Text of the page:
Gerry and I could hear Scott, Jeff, Robert, and Brian on the trail somewhere across the gorge from were we sat. We could not see each other through all the brush and trees. They did not sound as if the were far away from us. That was due to the fact that they weren’t. Gerry and I caught up with the gang again shortly after we began hiking again. They had parked themselves down along the trail to eat their own lunch. I seemed to recall something being said about their not being tired as they left us a short time ago. I smiled to myself as Gerry and I continued on down the trial, leaving them to rest their weary bones.
    It was not long before they caught up to us. We stayed together as a group for the rest of the day.

We arrived at Santa Claus Camp with very little water left in our canteens. It was only then that we noticed that this camp was a dry camp. There would not be a place to refill our canteens until we arrived at Head Of Dean Camp. Santa had let us down again!
    We wasted no time getting drinks when we arrived at Dean Camp. Within a short walking distance was a spring, a well, and a reservoir. The well was broken today so we used the spring. One of the guys noticed that our iodine tablet supply was running low. We would have to pick up some more at our next supply point.
    Wild game was in abundance here. Jeff and Robert spotted a few wild turkey as they went to the spring. Three deer wondered through the meadow just below our campsite. Gerry just happened to be in the meadow at that moment and froze in place as the deer walked by within a few feet of him. I grabbed my camera and was able to snap off a few shots before they entered the woods again.
    That evening I went to advisor’s coffee at the staff lodge. It was the first one I had attended during the trek. I found it to be quite interesting. Men from all over the country were there to share stories of their experiences over their choice of coffee or kool-aid.
    Meanwhile, a pine cone war was taking place back at the campsite. The crew members from Pennsylvania, a few from Iowa, and, of course, my angels had a great time bombing each other with pine cones. It was all done and over by the time I arrived back at the campsite. The boys were sitting and standing around in a group discussing their own topics of interest.
    We did not post any bear watches this evening.

August 12

    This morning’s big event was the Dean’s Challenge. The challenge is similar to the project Cope courses found at summer camps in that it teaches teamwork and problem solving. The difference is that unlike Project Cope where your instructor tells you what needs to be done, The Dean’s Challenge presents the group with the materials to set up their own scenarios and challenges.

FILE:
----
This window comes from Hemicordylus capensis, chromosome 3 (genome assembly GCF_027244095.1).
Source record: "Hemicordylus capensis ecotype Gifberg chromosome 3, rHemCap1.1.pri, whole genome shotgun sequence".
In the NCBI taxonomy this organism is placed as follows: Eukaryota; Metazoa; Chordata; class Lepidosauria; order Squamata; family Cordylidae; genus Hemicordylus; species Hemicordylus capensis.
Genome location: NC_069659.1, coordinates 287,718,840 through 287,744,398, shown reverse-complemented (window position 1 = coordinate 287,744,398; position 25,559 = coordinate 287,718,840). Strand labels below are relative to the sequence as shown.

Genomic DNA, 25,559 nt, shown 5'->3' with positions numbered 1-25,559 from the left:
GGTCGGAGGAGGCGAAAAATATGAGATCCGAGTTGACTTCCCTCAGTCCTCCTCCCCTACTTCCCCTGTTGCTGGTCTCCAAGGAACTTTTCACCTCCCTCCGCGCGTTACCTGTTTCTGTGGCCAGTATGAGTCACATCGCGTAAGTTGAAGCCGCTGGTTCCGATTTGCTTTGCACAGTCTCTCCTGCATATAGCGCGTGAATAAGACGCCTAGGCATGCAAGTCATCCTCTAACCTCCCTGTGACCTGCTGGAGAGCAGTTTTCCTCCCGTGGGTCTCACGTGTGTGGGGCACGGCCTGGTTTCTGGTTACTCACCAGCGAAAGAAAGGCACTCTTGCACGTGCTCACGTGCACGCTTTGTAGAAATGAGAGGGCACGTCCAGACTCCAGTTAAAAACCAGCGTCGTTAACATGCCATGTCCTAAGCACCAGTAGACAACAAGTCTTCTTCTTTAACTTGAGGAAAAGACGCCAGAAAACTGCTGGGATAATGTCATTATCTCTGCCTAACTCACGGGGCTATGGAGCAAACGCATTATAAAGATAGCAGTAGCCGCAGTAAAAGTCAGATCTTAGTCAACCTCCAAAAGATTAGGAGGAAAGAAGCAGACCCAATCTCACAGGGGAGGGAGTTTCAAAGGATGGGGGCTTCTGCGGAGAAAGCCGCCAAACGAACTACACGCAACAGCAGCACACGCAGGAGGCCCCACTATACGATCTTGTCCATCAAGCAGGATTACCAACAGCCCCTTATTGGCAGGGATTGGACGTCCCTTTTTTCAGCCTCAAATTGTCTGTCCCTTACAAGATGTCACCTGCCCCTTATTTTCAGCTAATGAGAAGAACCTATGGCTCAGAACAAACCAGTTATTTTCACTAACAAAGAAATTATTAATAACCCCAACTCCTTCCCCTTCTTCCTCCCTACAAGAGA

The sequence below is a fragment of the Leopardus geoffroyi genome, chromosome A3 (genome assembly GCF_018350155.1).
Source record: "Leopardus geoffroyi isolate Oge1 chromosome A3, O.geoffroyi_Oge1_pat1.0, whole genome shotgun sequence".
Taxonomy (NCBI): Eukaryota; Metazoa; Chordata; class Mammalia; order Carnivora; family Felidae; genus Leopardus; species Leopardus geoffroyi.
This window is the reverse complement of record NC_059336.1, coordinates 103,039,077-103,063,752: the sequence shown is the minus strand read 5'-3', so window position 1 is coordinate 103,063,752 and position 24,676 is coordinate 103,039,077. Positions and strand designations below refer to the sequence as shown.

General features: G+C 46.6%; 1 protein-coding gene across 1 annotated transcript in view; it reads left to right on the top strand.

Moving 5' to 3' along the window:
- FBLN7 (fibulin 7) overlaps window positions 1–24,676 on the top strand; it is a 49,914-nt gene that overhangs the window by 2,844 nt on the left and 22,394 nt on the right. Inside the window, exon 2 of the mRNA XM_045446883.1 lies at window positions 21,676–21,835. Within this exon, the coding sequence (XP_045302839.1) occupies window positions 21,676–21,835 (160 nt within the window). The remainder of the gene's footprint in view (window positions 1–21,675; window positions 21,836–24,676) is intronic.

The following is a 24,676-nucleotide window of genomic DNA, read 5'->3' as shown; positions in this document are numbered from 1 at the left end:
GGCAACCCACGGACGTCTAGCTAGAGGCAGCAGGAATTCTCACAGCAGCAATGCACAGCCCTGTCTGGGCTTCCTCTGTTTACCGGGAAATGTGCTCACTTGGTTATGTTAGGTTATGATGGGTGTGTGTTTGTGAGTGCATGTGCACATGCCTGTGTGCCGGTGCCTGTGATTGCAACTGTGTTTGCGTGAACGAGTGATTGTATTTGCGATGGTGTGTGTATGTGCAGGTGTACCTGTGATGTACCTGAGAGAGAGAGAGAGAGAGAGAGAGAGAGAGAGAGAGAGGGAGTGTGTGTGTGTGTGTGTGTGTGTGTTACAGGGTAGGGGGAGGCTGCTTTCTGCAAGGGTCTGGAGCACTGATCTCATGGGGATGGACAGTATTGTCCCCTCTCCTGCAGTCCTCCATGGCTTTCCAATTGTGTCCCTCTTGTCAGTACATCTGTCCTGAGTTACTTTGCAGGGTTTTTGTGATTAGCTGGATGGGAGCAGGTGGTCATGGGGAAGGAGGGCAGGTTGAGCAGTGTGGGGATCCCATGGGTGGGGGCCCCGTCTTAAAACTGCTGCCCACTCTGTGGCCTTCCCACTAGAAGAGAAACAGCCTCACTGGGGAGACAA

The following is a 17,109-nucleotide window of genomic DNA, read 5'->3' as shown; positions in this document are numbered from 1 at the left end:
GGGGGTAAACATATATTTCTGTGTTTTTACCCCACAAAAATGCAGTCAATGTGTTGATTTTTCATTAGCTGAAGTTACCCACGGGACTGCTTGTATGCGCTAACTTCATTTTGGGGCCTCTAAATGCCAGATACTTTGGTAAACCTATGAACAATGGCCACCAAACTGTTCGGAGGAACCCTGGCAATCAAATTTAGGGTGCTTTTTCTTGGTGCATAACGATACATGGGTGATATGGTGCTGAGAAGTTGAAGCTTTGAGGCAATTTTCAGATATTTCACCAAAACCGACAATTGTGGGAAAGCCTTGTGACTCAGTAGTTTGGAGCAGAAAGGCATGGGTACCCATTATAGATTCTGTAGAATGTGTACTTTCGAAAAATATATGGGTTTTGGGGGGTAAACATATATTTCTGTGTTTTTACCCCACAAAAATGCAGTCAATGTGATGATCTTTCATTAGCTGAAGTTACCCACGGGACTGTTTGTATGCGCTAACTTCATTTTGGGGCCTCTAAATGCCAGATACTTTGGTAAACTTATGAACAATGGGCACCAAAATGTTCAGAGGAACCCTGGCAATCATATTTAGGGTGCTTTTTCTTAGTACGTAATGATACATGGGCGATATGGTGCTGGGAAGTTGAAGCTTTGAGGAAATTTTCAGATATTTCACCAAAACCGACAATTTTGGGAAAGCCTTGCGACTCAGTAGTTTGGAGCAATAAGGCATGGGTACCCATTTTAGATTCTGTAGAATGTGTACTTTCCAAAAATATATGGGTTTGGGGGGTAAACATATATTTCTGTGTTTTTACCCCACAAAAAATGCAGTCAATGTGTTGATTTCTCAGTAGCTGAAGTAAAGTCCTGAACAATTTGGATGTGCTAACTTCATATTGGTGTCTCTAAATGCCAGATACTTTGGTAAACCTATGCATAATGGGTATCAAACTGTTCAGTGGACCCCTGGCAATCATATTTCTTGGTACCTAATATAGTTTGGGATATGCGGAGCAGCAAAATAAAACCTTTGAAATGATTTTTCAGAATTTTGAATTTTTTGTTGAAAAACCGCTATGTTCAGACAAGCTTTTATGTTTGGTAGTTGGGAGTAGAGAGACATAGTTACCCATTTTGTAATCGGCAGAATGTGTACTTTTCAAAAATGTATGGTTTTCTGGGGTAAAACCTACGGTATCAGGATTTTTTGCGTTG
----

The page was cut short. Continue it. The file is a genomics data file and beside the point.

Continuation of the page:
Our instructor’s name was Jay Moore. Before the crew began any of the stations Jay explained the process the crew would use to solve the various “problems” they would attempt to solve. First, the problem needed to be identified. The the crew would decide on what the goal was that needed to be reached. Third, the scouts would brainstorm ideas to reach this goal. One idea would then be agreed upon by the group to be executed in a manner agreed upon by the group. Once executed, the crew would evaluate their course of action and discuss whether it could have been done better.  There would not be a time limit on any of the challenges unless the crew put one upon themselves. Our crew usually did.
    I should mention that I was not an active member of this activity. I was the unofficial timekeeper and note taker as the crew moved from event to event. I was not even to give them suggestions on how to solve the problems they set up for themselves.

    Their first challenge was a two foot by two foot block of wood on the ground known as the “island.” The challenge was to have every member of the crew stand on this block. The catch was that there could only be four points of contact between the Scouts and the wood.
    Okay, the problem was identified. The crew members set their goal, picked a solution from their brainstorming session, and put their plan into action. The plan was to have Gerry and Brian stand on the platform. They other three crew members would climb onto them. 
    I giggled as I watched the boys. Oh, they completed the task all right. But they looked like a bunch of small children hugging their mother for dear life as if a ninety mile per hour had suddenly started blowing. 
    The second challenge was called the “Bear Claw.” Two sheets had been nailed to a tree, one above the other, creating a sixteen foot tall vertical wall on which had been painted various symbols at different heights. The goal was to see how high a symbol the crew could reach without using the sides and edges of the plywood.
    The crew came up with the story of a bear bag being stuck in a tree. Of course, they choose the highest symbol as the height of the bear bag. So, Robert would stand on Jeff’s shoulders, and Jeff would be on Scott’s shoulders. Robert would try to reach the bear bag. Gerry and Brian were the “spotters” who would have their hands up and try to break the fall if someone happened to loose their balance.